Celebrating the achievements of women working to advance clean energy

Now in its 7th year, the C3E Women in Clean Energy Symposium honors its past and present award winners.

Kelley Travers MITEI

Through the Clean Energy Education and Empowerment (C3E) Program, 52 mid-career women with a range of career backgrounds—from researchers to educators to those in public service—have been recognized for their work advancing and implementing solutions that can transform our global energy system. To celebrate these past and present awardees for the important work they have done in the clean and sustainable energy sector, several hundred energy professionals gathered at Stanford University for the 7th Annual C3E Women in Clean Energy Awards and Symposium held on December 3 and 4.

The symposium explored developing trends and innovations in clean energy, such as scaling energy storage, clean energy finance, and sustainable business operation. However, first and foremost, it emphasized what cohost Dian Grueneich, Precourt Energy Scholar and C3E Ambassador emeritus, referred to as the “hallmark of this whole effort”—recognizing women for their achievements across eight professional categories: advocacy, law and finance, business, research, education, international, entrepreneurship, and government. Past awardees and speakers were invited to share their professional journeys and insights to inspire others who are navigating the various stages of their energy careers and the common goal of building a renewable-based, low-carbon energy future.

This annual symposium, which began in 2012, brings together women at all career levels to discuss solutions to pressing energy issues while building a strong and interconnected network of energy professionals. The goals of the U.S. C3E program, led by the U.S. Department of Energy (DOE) in collaboration with the MIT Energy Initiative (MITEI), the Stanford Precourt Institute for Energy, and the Texas A&M Energy Institute, are to close the gender gap and increase women’s participation and leadership in the sustainable energy field—subjects that were addressed throughout this year’s symposium.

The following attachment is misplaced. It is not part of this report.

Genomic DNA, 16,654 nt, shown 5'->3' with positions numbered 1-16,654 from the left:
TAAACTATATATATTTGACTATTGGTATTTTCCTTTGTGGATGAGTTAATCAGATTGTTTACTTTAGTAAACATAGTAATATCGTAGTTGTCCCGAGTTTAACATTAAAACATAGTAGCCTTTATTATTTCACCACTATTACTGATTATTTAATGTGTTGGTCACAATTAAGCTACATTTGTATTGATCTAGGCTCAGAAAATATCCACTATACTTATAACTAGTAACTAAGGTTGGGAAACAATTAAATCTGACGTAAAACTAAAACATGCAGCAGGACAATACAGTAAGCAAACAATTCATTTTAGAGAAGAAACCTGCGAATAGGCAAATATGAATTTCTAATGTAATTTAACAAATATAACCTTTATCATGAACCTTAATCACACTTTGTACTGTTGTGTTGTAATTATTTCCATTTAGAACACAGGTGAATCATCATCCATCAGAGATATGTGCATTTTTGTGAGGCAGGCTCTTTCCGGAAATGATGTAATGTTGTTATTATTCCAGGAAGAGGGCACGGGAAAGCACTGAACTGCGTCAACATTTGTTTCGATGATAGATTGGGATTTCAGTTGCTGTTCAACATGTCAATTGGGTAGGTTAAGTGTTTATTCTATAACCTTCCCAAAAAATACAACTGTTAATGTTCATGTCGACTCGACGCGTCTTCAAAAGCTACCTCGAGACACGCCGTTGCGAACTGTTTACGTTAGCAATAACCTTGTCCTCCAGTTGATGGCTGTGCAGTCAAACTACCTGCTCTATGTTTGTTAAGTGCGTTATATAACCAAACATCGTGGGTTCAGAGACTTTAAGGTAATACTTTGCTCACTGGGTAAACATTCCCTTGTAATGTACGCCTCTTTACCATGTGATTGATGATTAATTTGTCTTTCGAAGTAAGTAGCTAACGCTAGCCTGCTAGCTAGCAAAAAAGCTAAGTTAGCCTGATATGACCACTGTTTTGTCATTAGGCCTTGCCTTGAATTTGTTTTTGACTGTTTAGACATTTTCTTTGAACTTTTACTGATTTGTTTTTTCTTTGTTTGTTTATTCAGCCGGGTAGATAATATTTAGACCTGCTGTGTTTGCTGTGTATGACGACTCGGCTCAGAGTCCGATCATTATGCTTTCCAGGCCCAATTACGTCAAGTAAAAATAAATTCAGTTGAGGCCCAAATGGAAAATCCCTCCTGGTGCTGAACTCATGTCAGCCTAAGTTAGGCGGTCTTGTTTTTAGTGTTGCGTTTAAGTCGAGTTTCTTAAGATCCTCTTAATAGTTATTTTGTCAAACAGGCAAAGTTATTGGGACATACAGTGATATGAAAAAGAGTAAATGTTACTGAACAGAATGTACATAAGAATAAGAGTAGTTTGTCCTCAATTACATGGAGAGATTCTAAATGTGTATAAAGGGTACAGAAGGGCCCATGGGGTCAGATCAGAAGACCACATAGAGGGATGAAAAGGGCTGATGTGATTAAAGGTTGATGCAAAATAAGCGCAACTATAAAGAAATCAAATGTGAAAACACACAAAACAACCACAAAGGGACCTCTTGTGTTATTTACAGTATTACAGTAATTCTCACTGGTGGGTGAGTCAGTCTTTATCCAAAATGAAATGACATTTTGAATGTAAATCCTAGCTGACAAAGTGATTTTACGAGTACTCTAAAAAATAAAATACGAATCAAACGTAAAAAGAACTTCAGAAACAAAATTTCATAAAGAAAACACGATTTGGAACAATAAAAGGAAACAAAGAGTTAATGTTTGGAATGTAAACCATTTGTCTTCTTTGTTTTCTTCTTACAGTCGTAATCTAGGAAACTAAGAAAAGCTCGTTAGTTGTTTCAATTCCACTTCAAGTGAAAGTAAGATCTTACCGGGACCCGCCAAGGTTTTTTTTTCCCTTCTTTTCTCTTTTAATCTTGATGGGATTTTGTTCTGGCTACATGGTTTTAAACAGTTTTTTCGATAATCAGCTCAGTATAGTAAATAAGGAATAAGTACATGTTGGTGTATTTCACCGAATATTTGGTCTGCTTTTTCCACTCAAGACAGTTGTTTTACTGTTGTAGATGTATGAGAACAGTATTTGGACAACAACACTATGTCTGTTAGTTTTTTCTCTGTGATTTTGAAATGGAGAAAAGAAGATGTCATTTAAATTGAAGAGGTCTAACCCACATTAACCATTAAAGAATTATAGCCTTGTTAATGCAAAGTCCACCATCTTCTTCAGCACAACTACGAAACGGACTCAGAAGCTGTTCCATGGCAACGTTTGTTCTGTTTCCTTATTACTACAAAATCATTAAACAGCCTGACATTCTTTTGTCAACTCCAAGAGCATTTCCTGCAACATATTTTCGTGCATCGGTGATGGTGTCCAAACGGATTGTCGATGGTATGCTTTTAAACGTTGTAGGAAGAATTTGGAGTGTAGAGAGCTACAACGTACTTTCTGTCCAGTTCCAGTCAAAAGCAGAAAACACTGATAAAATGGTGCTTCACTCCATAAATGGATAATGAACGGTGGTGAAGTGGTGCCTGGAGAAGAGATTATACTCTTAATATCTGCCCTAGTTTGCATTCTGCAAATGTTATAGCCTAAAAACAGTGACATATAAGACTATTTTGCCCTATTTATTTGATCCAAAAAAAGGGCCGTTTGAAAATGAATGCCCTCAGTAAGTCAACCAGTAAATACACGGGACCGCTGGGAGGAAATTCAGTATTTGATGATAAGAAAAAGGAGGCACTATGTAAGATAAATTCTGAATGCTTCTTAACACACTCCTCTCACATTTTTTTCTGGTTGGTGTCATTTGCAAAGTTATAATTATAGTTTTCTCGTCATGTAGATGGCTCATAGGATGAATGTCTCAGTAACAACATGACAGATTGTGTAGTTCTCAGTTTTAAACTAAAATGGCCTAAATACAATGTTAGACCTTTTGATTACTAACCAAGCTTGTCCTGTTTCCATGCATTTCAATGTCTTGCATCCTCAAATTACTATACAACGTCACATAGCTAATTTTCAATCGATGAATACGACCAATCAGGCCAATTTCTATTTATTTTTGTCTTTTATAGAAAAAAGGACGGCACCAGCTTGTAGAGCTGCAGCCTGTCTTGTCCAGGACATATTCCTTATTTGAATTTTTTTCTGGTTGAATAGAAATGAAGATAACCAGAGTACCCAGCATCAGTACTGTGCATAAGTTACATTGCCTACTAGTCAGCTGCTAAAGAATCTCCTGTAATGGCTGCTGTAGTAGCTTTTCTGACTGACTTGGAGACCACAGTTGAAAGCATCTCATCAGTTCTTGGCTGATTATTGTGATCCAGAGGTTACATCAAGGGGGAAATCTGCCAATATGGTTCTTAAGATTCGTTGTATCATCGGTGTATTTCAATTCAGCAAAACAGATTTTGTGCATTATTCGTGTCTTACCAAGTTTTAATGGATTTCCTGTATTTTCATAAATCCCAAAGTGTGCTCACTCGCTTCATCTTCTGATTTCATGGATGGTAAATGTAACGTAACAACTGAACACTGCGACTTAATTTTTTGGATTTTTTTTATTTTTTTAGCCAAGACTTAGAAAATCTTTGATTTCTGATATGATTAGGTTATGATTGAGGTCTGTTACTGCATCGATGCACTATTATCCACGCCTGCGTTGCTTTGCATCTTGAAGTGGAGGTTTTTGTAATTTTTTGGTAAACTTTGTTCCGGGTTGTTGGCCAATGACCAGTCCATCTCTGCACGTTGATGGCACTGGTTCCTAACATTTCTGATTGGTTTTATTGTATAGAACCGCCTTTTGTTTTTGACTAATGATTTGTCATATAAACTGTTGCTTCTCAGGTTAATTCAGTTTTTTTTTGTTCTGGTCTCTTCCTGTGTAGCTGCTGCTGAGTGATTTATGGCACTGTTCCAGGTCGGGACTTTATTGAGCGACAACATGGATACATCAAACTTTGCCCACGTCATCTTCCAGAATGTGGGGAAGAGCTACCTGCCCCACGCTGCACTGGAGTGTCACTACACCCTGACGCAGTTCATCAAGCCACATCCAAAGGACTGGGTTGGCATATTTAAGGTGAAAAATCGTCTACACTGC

Building a community

“We have a lot of work to do together,” said Jane Woodward, founder and CEO of MAP, a natural gas and renewable energy investment management firm, in her opening keynote. “We know what we need to do; how are we going to do it?” Throughout the symposium, as speakers and panelists addressed this very question, a common thread emerged: the importance of building and engaging the community in order to transition to a global clean energy system.

According to Dan Brouillette, deputy secretary of the DOE, there are unmistakable signs of progress in terms of closing the gender gap and empowering women to take on more leadership roles within the field of energy, as exhibited by the presence of the many attendees at the C3E symposium. But he noted that there are still challenges to progressing further as evidenced by the many not at the conference—those women who were held back due to gender discrimination or because of a challenge he referred to as “a little more subtle”: a lack of encouragement from others to pursue STEM (science, technology, engineering, and mathematics) education during formative years. “Across the United States, the need for STEM professionals far outstrips the supply,” said Brouillette. “We simply need more STEM professionals, so we need more STEM outreach.”

Valerie Montgomery Rice, president and dean of Morehouse School of Medicine, delivers a keynote addressing the need to develop a more diverse workforce. Credit: Maxine Lym

Valerie Montgomery Rice, the president and dean of Morehouse School of Medicine, stressed the importance of diversifying the workforce. Coming from a perspective driven by improving health equity, Rice demonstrated in her keynote address that “who sits around the table really does matter, particularly as we are trying to change the world.” At Morehouse, promoting heath equity starts with admitting and creating opportunities for academically diverse students and students from underserved communities; Rice noted that those students are more likely to then practice in underserved communities. “You have to be strategic in your focus if you want to actually change the outcome of the opportunity,” she said. “And it has to be a local focus…If kids can’t see it, they can’t actually believe it. If they can’t see what a clean energy geologist looks like, they clearly aren’t going to be able to even think about going into that field.”

During the “Scaling energy storage” panel, Betar Gallant, Esther and Harold E. Edgerton Career Development Professor and assistant professor of mechanical engineering at MIT, added that for university students, embarking on a clean energy career path may not be so straightforward. “Clean energy, energy storage, these are not the titles of engineering majors. They are not standalone disciplinary subjects where a student can simply declare, ‘I want to work on that.’ It needs to be more finely honed,” Gallant said. “Students really want to engage and it’s a matter of, are we really giving them the buffet of options to understand how to do that early on?” For students, receiving guidance on which disciplines they can enter to work on different energy solutions can be valuable, she explained.